Also Friday, the Education Department said its Office for Civil Rights is investigating whether Florida was violating the rights of students with disabilities who are at heightened risk of severe illness from the coronavirus by preventing school districts from requiring masks. The department has opened similar probes in Iowa, Oklahoma, South Carolina, Tennessee and Utah.
The moves mark the latest salvo in a legal back-and-forth over a controversial July 30 executive order by DeSantis (R) prohibiting mask mandates in schools.
The order cited a recently passed Florida law called the Parents’ Bill of Rights. DeSantis said the new law means “we should protect the freedoms and statutory rights of students and parents by resting with the parents the decision whether their children should wear masks in school.” His order said school boards that issued mask mandates could lose state funding.
Many parents have disagreed with DeSantis on the issue of masks in classrooms, and a group of them sued.
Judge Cooper sided with the parents last month. He has said there is nothing in the Parents’ Bill of Rights that would ban mask mandates, noting that it allows districts to take action opposed by parents if it is for the public good.
DeSantis’ office appealed, which led to a stay of the decision. This week, Cooper lifted the stay, prompting another challenge by the governor.
On Friday, though, the appeals court judges said they had “serious doubts” about the case brought by parents against the governor.
“These doubts significantly militate against the likelihood of the appellees’ ultimate success in this appeal,” the ruling says.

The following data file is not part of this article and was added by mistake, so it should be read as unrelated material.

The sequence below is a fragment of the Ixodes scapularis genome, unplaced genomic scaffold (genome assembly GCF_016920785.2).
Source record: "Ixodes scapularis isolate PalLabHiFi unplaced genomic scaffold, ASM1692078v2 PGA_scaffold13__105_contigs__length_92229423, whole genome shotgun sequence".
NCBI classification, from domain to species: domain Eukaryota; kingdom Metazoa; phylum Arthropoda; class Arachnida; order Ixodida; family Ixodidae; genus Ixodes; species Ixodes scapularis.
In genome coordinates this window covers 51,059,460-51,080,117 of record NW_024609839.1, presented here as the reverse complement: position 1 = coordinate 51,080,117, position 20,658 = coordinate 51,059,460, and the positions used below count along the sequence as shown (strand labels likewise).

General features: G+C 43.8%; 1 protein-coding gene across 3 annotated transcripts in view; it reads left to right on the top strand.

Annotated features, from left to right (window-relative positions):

DeSantis tweeted his approval of the decision.
“No surprise here — the 1st DCA has restored the right of parents to make the best decision for their children,” DeSantis tweeted. “I will continue to fight for parents’ rights.”
Charles Gallagher, one of the attorneys representing parents who want schools to be able to require masks, said parents in the case want the issue to be removed from the appeals court and instead go straight to the Florida Supreme Court. They filed an appeal Friday evening.
“This appeal requires immediate resolution by the Florida Supreme Court because the underlying issues are of great public importance,” the filing stated.
Florida is a national hotspot for cases, hospitalizations, and deaths from the delta variant of the coronavirus, including pediatric cases. The mask issue has been hotly and sometimes violently debated at school board meetings around the state.
About a dozen school districts have issued mask mandates despite DeSantis’s order, often after raucous board meetings where some parents pleaded for a mask mandate, while others said the requirement was bad for children.
The state has withheld thousands of dollars in school board salary funds for two districts, Alachua and Broward, which were the first to defy the governor’s order. It’s unclear whether the state department of education will keep funds from the other counties that are keeping their mask mandates in place.
The Biden administration has promised to help districts that are penalized by state governments for trying to impose mandates and on Thursday, announced a grant program that would provide additional funding to these districts.
Alachua schools Superintendent Carlee Simon said her district would apply for a grant and she was pleased the money will go directly to districts “because it means we will not have to rely on the state to serve as a go-between.”
Amy Nell, one of the parents suing DeSantis over his prohibition against mask mandates, said she was disappointed but not surprised by the appeals court decision Friday. “It’s a very conservative court,” Nell said.
Nell’s son is in fifth grade at a public school in Hillsborough County, which has a mask mandate. She said most of the students at the school wear masks now as a matter of course.
“We all want covid to go away, but the only way that’s going to happen is with a community effort,” Nell said. “It doesn’t make sense to give up. Covid’s all around us, so we should just plan on getting it? That doesn’t make any sense.”
Meryl Kornfield contributed to this report.